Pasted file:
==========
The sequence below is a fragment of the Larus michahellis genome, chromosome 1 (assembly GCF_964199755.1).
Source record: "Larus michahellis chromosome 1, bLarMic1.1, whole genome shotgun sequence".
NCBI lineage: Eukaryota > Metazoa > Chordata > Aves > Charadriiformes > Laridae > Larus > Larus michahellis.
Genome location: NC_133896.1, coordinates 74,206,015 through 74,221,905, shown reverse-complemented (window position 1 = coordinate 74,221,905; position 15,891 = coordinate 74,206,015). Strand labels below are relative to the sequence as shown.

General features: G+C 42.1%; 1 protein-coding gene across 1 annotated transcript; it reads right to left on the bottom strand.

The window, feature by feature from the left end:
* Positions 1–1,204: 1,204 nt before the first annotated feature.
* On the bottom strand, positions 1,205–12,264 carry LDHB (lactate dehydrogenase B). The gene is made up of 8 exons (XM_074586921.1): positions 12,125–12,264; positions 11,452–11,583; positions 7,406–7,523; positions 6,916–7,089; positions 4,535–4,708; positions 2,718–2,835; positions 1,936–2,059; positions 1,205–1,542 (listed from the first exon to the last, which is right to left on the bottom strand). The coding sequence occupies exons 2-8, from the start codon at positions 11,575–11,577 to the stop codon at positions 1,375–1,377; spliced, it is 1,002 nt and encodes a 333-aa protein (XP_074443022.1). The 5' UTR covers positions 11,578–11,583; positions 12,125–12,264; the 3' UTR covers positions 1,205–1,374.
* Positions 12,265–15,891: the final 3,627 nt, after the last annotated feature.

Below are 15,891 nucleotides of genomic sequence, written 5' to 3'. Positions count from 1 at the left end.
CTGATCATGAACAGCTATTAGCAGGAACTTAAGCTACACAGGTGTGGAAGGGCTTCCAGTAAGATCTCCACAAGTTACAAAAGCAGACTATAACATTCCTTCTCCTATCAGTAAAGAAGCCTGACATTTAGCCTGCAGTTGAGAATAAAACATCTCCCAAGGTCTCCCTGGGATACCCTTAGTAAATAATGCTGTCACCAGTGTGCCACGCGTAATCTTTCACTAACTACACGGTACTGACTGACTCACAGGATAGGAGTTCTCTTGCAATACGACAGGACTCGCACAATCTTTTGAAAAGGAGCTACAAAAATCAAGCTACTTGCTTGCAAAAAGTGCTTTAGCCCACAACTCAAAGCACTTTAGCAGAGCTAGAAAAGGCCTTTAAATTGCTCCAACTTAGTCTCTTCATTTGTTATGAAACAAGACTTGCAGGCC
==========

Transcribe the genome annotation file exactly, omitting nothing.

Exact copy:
The sequence below is a fragment of the Larus michahellis genome, chromosome 1 (assembly GCF_964199755.1).
Source record: "Larus michahellis chromosome 1, bLarMic1.1, whole genome shotgun sequence".
NCBI lineage: Eukaryota > Metazoa > Chordata > Aves > Charadriiformes > Laridae > Larus > Larus michahellis.
Genome location: NC_133896.1, coordinates 74,206,015 through 74,221,905, shown reverse-complemented (window position 1 = coordinate 74,221,905; position 15,891 = coordinate 74,206,015). Strand labels below are relative to the sequence as shown.

General features: G+C 42.1%; 1 protein-coding gene across 1 annotated transcript; it reads right to left on the bottom strand.

The window, feature by feature from the left end:
* Positions 1–1,204: 1,204 nt before the first annotated feature.
* On the bottom strand, positions 1,205–12,264 carry LDHB (lactate dehydrogenase B). The gene is made up of 8 exons (XM_074586921.1): positions 12,125–12,264; positions 11,452–11,583; positions 7,406–7,523; positions 6,916–7,089; positions 4,535–4,708; positions 2,718–2,835; positions 1,936–2,059; positions 1,205–1,542 (listed from the first exon to the last, which is right to left on the bottom strand). The coding sequence occupies exons 2-8, from the start codon at positions 11,575–11,577 to the stop codon at positions 1,375–1,377; spliced, it is 1,002 nt and encodes a 333-aa protein (XP_074443022.1). The 5' UTR covers positions 11,578–11,583; positions 12,125–12,264; the 3' UTR covers positions 1,205–1,374.
* Positions 12,265–15,891: the final 3,627 nt, after the last annotated feature.

Below are 15,891 nucleotides of genomic sequence, written 5' to 3'. Positions count from 1 at the left end.
CTGATCATGAACAGCTATTAGCAGGAACTTAAGCTACACAGGTGTGGAAGGGCTTCCAGTAAGATCTCCACAAGTTACAAAAGCAGACTATAACATTCCTTCTCCTATCAGTAAAGAAGCCTGACATTTAGCCTGCAGTTGAGAATAAAACATCTCCCAAGGTCTCCCTGGGATACCCTTAGTAAATAATGCTGTCACCAGTGTGCCACGCGTAATCTTTCACTAACTACACGGTACTGACTGACTCACAGGATAGGAGTTCTCTTGCAATACGACAGGACTCGCACAATCTTTTGAAAAGGAGCTACAAAAATCAAGCTACTTGCTTGCAAAAAGTGCTTTAGCCCACAACTCAAAGCACTTTAGCAGAGCTAGAAAAGGCCTTTAAATTGCTCCAACTTAGTCTCTTCATTTGTTATGAAACAAGACTTGCAGGCC